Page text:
This project dealt with the development of a mathematical foundation and practical algorithms to compute the safety fans to be used in conjunction with aerodynamic deceleration payload delivery systems tests. It started from the development of mathematical models to compute a descent / gliding trajectory for a generic multiple-stage system in the nominal (controlled) configuration and with a series of different failures (of canopy and controls).
Within this project the concept of ballistic winds was introduced and mathematically verified in multiple simulations. These ballistic winds simplify calculation of the safety fans, so that the computer is no longer needed. They can be calculated based on the best known winds aloft (measured or predicted).
Finally, the graphical user interface (GUI) was developed as a standalone Windows-friendly application and then fully tested using the YPG winds and aerial delivery system database. This GUI provides test planning officers with a unique variety of trade-off options, as well as allows effective representation of all safety-related information both to the ground personal and to the crew performing a payload delivery from a transport aircraft or helicopter. Figure A presents a screen shot of the developed GUI which performs various computations and manipulations (the factual data is replaced with fake data). This GUI was developed in the MATLAB development environment using the Open GUI Layout Editor GUIDE. The code that runs this GUI contains over 3000 lines and the GUI itself is subdivided into several panels.
Figure A. Safety fans GUI.
The Winds panel allows the user to browse for wind files and chose the most appropriate one. The wind source files are sounding, Windpack, balloon and JAAWIN winds. The GUI automatically recognizes what type of file was chosen and how to read it properly. The wind data is then loaded into the appropriate winds matrix. Auxiliary data such as the name and type of the file, when and where the winds data were taken, and altitude range is also read and displayed in the corresponding windows.
The Drop Zone panel allows the user to choose one of the drop zones stored in an ASCII file. The script behind this panel loads latitude, longitude and mean-sea-level altitude of a chosen drop zone. The corresponding map appears on the left. By default the center of the chosen DZ becomes an intended impact point (shown in the corresponding windows). It can be changed by selecting a new point on the map or typing new values in the windows. (The map can be any graphical image scaled into a rectangle with respect to the Universal Transverse Mercator (UTM) coordinates.) The user can zoom the map in and out, move it, measure distances between selected points, get the coordinates of any point selected with the cursor, and read the coordinates of any point in one of the chosen formats (UTM on the map, or Lat/Lon in the windows).
The Test System panel allows the user to choose one of the ADSs stored in an Excel file. This system can have one, two, or three stages. The corresponding windows for unused stages are shadowed. The only ADS data needed for fan computation are the system’s descent rate, glide ratio and altitude to deploy (altitude loss for the first stage). The user is allowed to change any of these three parameters in the corresponding windows or create an entirely new system. This data along with winds aloft and release point information is used to compute safety fans.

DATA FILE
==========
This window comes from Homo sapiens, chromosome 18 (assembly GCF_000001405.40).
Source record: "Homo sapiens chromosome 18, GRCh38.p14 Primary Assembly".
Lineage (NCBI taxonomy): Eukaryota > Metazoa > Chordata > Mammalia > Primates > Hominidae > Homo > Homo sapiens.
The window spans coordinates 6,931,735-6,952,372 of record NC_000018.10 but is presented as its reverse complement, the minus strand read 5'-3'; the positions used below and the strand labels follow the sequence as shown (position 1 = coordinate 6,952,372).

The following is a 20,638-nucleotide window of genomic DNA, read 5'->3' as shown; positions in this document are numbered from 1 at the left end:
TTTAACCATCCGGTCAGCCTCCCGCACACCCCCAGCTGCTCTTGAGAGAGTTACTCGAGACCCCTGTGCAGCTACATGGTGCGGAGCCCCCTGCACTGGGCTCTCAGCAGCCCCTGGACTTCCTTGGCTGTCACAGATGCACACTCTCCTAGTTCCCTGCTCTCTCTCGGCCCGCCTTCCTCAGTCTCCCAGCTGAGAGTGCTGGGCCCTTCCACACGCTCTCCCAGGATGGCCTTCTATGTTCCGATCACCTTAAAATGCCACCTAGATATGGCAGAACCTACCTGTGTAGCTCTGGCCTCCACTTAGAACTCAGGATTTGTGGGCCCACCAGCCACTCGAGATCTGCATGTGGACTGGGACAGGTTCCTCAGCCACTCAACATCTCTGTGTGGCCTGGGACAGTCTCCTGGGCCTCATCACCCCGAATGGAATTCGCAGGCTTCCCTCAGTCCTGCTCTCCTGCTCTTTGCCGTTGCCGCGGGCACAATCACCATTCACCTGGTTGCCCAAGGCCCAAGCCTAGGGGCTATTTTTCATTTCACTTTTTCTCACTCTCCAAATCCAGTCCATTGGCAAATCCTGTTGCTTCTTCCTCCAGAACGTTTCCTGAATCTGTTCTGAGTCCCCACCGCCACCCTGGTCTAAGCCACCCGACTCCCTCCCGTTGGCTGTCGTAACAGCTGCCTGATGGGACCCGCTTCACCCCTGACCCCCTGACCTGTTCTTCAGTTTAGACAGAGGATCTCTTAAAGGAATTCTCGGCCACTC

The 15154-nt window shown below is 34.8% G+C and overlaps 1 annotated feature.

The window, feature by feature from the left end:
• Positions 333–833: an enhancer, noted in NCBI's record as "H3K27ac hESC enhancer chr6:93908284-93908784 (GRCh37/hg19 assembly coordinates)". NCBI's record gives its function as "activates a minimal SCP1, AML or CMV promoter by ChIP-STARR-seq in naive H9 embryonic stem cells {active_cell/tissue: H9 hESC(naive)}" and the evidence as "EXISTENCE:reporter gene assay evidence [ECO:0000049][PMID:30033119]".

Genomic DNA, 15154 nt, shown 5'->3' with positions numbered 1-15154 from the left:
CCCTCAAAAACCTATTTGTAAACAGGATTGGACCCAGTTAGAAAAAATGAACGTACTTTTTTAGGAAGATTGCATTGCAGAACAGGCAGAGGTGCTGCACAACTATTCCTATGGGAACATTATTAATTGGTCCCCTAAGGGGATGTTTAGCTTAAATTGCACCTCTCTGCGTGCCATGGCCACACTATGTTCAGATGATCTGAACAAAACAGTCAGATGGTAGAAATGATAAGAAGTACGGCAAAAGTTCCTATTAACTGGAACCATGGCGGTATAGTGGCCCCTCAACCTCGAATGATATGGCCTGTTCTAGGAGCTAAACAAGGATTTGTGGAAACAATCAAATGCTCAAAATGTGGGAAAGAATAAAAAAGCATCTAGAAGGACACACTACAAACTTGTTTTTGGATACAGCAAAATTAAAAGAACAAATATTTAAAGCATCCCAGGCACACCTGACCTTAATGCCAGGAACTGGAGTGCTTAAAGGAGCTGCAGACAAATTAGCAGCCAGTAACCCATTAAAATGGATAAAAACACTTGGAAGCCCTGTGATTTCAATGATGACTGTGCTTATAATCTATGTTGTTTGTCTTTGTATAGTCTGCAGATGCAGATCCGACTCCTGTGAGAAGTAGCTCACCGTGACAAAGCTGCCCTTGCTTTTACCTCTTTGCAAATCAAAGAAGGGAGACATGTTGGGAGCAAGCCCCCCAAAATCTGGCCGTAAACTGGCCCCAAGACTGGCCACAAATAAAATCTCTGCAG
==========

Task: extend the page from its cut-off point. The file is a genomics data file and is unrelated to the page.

The idea behind the Release Point panel is that based on the system being tested and available winds data, the user enters various release points and computes safety fans. If the safety requirements are not met, the user moves the release point and a new safety fan can be generated. The release point can be moved by clicking on a new location in the map, in which case the new coordinates immediately appear in the corresponding panel windows, or by entering a new latitude and longitude in the panel windows. Altitude, airspeed, and direction at the release point are provided by the user. When a satisfactory release point has been chosen, its coordinates will be provided to the crew for execution.
Since the ground crew and the deployment crew can speak different technical languages (units), the Units panel allows the user to change units from the International System of Units (SI) to English and back. In addition, Lat/Lon coordinates can be visualized throughout all panels in one of the following three formats:
- Deg – degrees.decimal degrees
- DM – degrees, minutes.decimal minutes
- DMS – degrees, minutes, seconds.decimal seconds
If using the DM or Deg formats, the unused windows are shadowed. For example, the chosen format in Fig.A is DM, and therefore the first windows in all Lat/Lon readings are shadowed.
Other operational functions in the GUI include timing, fan computation, loading and saving data, and commenting. The “Start Clock” button asks the user for the computer’s time zone setting and starts a continuously updating clock in Coordinated Universal Time (UTC). When all the necessary data for fan computation has been selected and entered, the user can compute the current safety fan. Corresponding graphics appear on the map. The time of the most recent calculation appears under the running clock. The GUI can be saved with the Save Data button. Once a GUI has been saved, it can be loaded with the Load Data button. When reloaded, the GUI is still interactive. This means that though it can be used as a simple figure capturing one state in time, it can also be used as the starting point for continuing operations. If using a loaded GUI, the clock must be restarted but all other data are available. The user can enter comments on a particular configuration in the Comments panel. These comments will be saved with the GUI. The Stop GUI button stops all activity in the figure and is used just prior to closing the application.